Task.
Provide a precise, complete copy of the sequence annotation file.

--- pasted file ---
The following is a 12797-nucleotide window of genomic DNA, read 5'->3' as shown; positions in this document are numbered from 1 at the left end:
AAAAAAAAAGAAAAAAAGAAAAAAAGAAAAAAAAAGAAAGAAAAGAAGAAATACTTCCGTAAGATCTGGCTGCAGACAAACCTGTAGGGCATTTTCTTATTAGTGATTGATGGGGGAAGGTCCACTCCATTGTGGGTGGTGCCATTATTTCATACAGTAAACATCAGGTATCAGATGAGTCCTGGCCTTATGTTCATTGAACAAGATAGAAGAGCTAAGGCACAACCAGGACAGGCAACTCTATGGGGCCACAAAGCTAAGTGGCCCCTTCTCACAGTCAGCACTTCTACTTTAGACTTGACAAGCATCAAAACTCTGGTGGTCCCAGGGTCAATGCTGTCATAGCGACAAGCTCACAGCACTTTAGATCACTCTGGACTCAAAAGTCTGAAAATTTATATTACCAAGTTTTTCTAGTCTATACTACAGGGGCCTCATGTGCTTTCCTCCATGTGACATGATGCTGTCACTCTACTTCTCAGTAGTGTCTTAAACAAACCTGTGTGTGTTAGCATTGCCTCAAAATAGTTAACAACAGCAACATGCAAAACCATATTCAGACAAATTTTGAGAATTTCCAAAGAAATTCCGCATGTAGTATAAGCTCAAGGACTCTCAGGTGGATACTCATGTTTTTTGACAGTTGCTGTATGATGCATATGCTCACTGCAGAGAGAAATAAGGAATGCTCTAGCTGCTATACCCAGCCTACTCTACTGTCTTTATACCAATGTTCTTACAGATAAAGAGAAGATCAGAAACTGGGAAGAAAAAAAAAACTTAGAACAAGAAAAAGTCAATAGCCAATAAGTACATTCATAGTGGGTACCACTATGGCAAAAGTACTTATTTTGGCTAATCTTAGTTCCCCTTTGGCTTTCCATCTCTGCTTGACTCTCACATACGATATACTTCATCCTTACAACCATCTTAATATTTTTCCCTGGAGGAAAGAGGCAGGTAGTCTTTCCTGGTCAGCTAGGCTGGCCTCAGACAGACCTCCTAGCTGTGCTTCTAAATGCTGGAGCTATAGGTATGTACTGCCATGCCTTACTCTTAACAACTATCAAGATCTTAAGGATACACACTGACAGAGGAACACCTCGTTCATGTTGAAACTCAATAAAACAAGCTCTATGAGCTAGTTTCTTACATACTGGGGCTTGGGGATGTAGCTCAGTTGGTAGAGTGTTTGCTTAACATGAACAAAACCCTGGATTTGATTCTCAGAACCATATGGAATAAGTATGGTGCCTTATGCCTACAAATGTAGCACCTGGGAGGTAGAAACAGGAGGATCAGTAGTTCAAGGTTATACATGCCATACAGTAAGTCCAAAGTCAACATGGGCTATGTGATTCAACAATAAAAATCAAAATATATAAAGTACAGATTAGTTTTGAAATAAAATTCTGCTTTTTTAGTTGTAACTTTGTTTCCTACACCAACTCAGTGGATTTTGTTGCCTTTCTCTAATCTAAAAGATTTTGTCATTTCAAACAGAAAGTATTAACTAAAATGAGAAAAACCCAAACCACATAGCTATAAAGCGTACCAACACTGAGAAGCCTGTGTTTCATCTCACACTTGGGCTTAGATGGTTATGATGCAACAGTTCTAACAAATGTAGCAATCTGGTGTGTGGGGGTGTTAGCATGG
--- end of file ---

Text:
The following is a 12797-nucleotide window of genomic DNA, read 5'->3' as shown; positions in this document are numbered from 1 at the left end:
AAAAAAAAAGAAAAAAAGAAAAAAAGAAAAAAAAAGAAAGAAAAGAAGAAATACTTCCGTAAGATCTGGCTGCAGACAAACCTGTAGGGCATTTTCTTATTAGTGATTGATGGGGGAAGGTCCACTCCATTGTGGGTGGTGCCATTATTTCATACAGTAAACATCAGGTATCAGATGAGTCCTGGCCTTATGTTCATTGAACAAGATAGAAGAGCTAAGGCACAACCAGGACAGGCAACTCTATGGGGCCACAAAGCTAAGTGGCCCCTTCTCACAGTCAGCACTTCTACTTTAGACTTGACAAGCATCAAAACTCTGGTGGTCCCAGGGTCAATGCTGTCATAGCGACAAGCTCACAGCACTTTAGATCACTCTGGACTCAAAAGTCTGAAAATTTATATTACCAAGTTTTTCTAGTCTATACTACAGGGGCCTCATGTGCTTTCCTCCATGTGACATGATGCTGTCACTCTACTTCTCAGTAGTGTCTTAAACAAACCTGTGTGTGTTAGCATTGCCTCAAAATAGTTAACAACAGCAACATGCAAAACCATATTCAGACAAATTTTGAGAATTTCCAAAGAAATTCCGCATGTAGTATAAGCTCAAGGACTCTCAGGTGGATACTCATGTTTTTTGACAGTTGCTGTATGATGCATATGCTCACTGCAGAGAGAAATAAGGAATGCTCTAGCTGCTATACCCAGCCTACTCTACTGTCTTTATACCAATGTTCTTACAGATAAAGAGAAGATCAGAAACTGGGAAGAAAAAAAAAACTTAGAACAAGAAAAAGTCAATAGCCAATAAGTACATTCATAGTGGGTACCACTATGGCAAAAGTACTTATTTTGGCTAATCTTAGTTCCCCTTTGGCTTTCCATCTCTGCTTGACTCTCACATACGATATACTTCATCCTTACAACCATCTTAATATTTTTCCCTGGAGGAAAGAGGCAGGTAGTCTTTCCTGGTCAGCTAGGCTGGCCTCAGACAGACCTCCTAGCTGTGCTTCTAAATGCTGGAGCTATAGGTATGTACTGCCATGCCTTACTCTTAACAACTATCAAGATCTTAAGGATACACACTGACAGAGGAACACCTCGTTCATGTTGAAACTCAATAAAACAAGCTCTATGAGCTAGTTTCTTACATACTGGGGCTTGGGGATGTAGCTCAGTTGGTAGAGTGTTTGCTTAACATGAACAAAACCCTGGATTTGATTCTCAGAACCATATGGAATAAGTATGGTGCCTTATGCCTACAAATGTAGCACCTGGGAGGTAGAAACAGGAGGATCAGTAGTTCAAGGTTATACATGCCATACAGTAAGTCCAAAGTCAACATGGGCTATGTGATTCAACAATAAAAATCAAAATATATAAAGTACAGATTAGTTTTGAAATAAAATTCTGCTTTTTTAGTTGTAACTTTGTTTCCTACACCAACTCAGTGGATTTTGTTGCCTTTCTCTAATCTAAAAGATTTTGTCATTTCAAACAGAAAGTATTAACTAAAATGAGAAAAACCCAAACCACATAGCTATAAAGCGTACCAACACTGAGAAGCCTGTGTTTCATCTCACACTTGGGCTTAGATGGTTATGATGCAACAGTTCTAACAAATGTAGCAATCTGGTGTGTGGGGGTGTTAGCATGG